Day 22 – Unawatuna to Sinharaja rainforest 🇱🇰

After a memorable couple of days at Unawatuna, we are moving on again, this time to the Sinharaja Rainforest region.

Lisa didn’t sleep too well last night worrying about our transport this morning, we’d not had confirmation from our next host that our taxi was booked, and knowing we were going somewhere remote Lisa was worried we might not make it. But alas in true Sri Lankan laid back style we got a message over breakfast to say our taxi was on it’s way and would be with us at 11am.

Our taxi driver was on time, and we said our goodbyes and headed off on our journey. First around two hours by road towards the town of Kalawana.  Our friendly driver stops at a road side stall and buys us both a coconut, not to sound ungrateful, but these coconuts are full of about 1 litre of liquid, and so almost immediately after drinking them you’re going to need to stop for a wee! Lisa managed to hold hers in but Ryan was pretty desperate, so asked the driver if he could stop. Being a man, Ryan expected him to just pull in to a hedgerow but instead he proceeded to drive to a village, and asked the locals if we could use their loo. Ryan kept trying to say that he only needed a wee and could do it by the side of the road, but this seemed to get lost in translation. All very entertaining for Lisa as Ryan embarrassingly gets escorted into a locals shop to use their loo.

We arrive in Kalawana, where we’re told a jeep will be coming to collect us from a small lay-by on the road, we wait around 5 minutes and it arrives. We climb on and off we go, our taxi driver waves us off and says ‘make sure you hold on’. Off the main road we head up a smaller windy road, which then leads to a rather bumpy, steep and narrow track.  Passing local houses, the children are very entertained by us shouting and waving, they especially like Ryan, it’s not often they see a white, ginger, tatooed man with holes in his ears, but they seem to like it.

We climb higher in the jeep and the views open up to endless green, tea plantations and a large tea factory. When we finally arrive Nestwood, our home for the next 4 nights.


This was the first accommodation we booked for our holiday, and planned our trip around staying here. From the photos and reviews on airbnb we were fully expecting a spectacular location. And we weren’t disappointed.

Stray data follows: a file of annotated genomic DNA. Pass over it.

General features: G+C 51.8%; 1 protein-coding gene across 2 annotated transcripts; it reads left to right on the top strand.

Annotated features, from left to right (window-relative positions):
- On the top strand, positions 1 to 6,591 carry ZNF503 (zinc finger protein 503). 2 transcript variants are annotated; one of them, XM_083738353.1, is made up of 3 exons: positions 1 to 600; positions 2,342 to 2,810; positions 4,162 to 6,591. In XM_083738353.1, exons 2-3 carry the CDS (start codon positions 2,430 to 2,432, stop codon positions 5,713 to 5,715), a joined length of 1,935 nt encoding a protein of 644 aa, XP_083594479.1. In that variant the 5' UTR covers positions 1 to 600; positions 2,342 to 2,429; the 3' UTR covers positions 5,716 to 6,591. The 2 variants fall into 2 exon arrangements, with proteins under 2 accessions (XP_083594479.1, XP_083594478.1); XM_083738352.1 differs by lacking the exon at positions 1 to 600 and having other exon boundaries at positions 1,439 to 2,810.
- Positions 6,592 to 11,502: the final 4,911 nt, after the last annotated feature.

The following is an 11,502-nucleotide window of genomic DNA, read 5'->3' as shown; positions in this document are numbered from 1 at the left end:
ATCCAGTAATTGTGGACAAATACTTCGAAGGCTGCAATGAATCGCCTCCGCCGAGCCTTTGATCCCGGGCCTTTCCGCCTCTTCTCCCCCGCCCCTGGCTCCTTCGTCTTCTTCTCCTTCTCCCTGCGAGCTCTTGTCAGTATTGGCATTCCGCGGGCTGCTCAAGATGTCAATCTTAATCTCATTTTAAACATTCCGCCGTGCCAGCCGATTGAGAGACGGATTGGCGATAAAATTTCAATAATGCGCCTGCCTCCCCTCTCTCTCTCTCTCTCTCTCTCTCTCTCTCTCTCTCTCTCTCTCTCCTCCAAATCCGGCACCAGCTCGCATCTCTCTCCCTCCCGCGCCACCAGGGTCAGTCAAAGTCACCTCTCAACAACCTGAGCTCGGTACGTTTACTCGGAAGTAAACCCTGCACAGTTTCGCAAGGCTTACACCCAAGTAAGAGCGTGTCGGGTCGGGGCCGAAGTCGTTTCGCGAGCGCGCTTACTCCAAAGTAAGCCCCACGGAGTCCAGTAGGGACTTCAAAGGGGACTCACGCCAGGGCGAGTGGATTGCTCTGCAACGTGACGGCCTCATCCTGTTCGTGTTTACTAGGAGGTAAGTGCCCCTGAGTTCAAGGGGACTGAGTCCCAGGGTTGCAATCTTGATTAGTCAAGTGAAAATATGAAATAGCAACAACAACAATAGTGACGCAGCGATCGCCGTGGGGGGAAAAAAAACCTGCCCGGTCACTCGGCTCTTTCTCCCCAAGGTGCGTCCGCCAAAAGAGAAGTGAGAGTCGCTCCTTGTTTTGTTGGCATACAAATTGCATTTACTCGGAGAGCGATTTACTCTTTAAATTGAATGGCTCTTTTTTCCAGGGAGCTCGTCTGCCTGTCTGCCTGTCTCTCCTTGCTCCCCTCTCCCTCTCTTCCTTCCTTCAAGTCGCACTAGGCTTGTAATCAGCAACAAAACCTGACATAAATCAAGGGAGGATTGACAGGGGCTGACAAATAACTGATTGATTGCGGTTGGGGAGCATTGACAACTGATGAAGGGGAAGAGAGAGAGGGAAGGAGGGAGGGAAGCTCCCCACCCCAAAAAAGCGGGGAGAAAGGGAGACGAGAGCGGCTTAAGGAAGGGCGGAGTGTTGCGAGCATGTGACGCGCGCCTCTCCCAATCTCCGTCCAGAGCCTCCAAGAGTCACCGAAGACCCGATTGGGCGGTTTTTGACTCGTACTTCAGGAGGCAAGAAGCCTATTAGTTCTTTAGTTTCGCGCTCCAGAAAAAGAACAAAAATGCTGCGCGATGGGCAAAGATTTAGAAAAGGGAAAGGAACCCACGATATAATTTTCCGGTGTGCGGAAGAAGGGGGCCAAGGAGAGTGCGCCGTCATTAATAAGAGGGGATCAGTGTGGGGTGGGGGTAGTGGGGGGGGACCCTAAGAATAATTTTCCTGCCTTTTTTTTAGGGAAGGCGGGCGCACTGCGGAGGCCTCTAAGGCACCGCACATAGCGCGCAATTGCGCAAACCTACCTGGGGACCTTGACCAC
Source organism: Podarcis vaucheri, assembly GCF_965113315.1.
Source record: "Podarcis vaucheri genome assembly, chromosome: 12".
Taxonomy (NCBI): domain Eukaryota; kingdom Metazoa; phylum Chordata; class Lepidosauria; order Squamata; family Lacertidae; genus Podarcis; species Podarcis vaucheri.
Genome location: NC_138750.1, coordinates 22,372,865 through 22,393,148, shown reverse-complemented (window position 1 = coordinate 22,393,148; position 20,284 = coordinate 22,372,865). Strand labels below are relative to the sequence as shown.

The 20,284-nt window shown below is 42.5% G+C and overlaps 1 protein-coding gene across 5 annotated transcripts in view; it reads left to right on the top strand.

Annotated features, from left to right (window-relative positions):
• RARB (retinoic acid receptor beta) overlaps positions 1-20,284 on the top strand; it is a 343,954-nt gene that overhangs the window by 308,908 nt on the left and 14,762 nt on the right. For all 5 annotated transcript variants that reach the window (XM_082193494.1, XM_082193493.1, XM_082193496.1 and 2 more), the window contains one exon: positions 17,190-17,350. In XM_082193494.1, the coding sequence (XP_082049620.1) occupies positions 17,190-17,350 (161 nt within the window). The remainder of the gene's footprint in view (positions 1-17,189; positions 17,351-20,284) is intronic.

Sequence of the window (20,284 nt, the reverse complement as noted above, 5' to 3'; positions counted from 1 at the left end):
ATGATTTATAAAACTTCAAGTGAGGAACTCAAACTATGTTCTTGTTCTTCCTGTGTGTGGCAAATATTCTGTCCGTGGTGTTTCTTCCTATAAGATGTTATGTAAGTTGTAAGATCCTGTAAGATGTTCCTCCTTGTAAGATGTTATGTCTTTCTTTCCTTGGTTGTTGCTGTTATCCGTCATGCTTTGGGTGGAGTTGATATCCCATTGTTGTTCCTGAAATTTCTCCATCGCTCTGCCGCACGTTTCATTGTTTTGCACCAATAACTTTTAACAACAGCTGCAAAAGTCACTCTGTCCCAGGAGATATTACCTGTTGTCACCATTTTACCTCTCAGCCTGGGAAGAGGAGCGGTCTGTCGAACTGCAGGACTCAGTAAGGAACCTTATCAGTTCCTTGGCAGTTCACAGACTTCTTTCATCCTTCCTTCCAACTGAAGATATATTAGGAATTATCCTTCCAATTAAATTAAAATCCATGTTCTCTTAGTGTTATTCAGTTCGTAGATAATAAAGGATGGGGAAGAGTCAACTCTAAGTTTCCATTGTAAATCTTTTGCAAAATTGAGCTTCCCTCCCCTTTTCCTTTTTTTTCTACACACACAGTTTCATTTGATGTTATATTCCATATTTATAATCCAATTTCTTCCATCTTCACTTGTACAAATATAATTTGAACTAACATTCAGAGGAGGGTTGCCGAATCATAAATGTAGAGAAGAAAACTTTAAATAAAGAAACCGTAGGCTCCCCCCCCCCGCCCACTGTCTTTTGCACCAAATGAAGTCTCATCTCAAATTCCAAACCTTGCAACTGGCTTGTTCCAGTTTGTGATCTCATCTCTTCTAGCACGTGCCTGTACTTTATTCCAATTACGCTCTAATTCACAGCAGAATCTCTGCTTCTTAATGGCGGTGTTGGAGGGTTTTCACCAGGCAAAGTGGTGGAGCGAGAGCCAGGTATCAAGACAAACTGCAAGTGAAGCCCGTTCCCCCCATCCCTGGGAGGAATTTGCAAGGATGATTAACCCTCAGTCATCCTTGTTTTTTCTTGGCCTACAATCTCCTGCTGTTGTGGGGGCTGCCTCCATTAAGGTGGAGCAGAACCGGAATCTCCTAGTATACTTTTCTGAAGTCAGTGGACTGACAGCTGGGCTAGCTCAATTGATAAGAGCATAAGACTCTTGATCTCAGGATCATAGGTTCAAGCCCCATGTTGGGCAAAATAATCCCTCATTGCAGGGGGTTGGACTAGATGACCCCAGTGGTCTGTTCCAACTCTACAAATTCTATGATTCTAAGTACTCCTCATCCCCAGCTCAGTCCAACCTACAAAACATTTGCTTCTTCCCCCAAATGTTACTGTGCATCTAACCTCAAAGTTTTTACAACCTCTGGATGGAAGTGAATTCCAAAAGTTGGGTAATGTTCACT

As we jump off the jeep, we’re greeted by our host Nadintha, who is full of smiles and welcomes. He shows us around and we’re astounded by the view, our photos do not do this place justice, but we we’re both speechless.

Nestwood is located in the middle of a tea plantation, and enjoys almost 360 degree views of the surrounding natural area. As we explore the terrace, we see tea pickers working around the property, this makes us feel a little uneasy as we know how little these people earn and how hard they work, and here we are indulging in a holiday. But their smiles and waves made us feel more at ease. Inside Nestwood is quite rustic, and probably the most basic standard of accommodation we’ve stayed in, but the views and location more than make up for this.

We also learn that Nadintha, accompanied by two other young men, would be our live-in private chef for the 4 nights. They stay in a small out building near the main bungalow, although we never get to see inside we’re told this is where the kitchen and living quarters are for them. Both of us again feel uneasy that we’re being looked after in this way, we’re strangers to such personal service, but Nadintha’s kindness and polite charm puts us at ease as he prepares a pot of tea for us to enjoy.

As the sun starts to go down, the sky is beautiful and we enjoy our first dip in the pool. Nadintha tells us that they empty and refill the pool after each guest, and that it is filled with water from the uphill stream, with no chemicals. We experience our first sunset which is magical.

We’re then seated for our first dinner. Nadintha brings out a large plate of rice, and along with it around eight different curry dishes. Each was delicious followed by a local style tapioca pudding with palm treacle which was lovely. We’re then served another cup of tea. We’re astounded by the quality of the food and the lovely service and enjoy chatting to Nadintha before heading upstairs for our first nights sleep.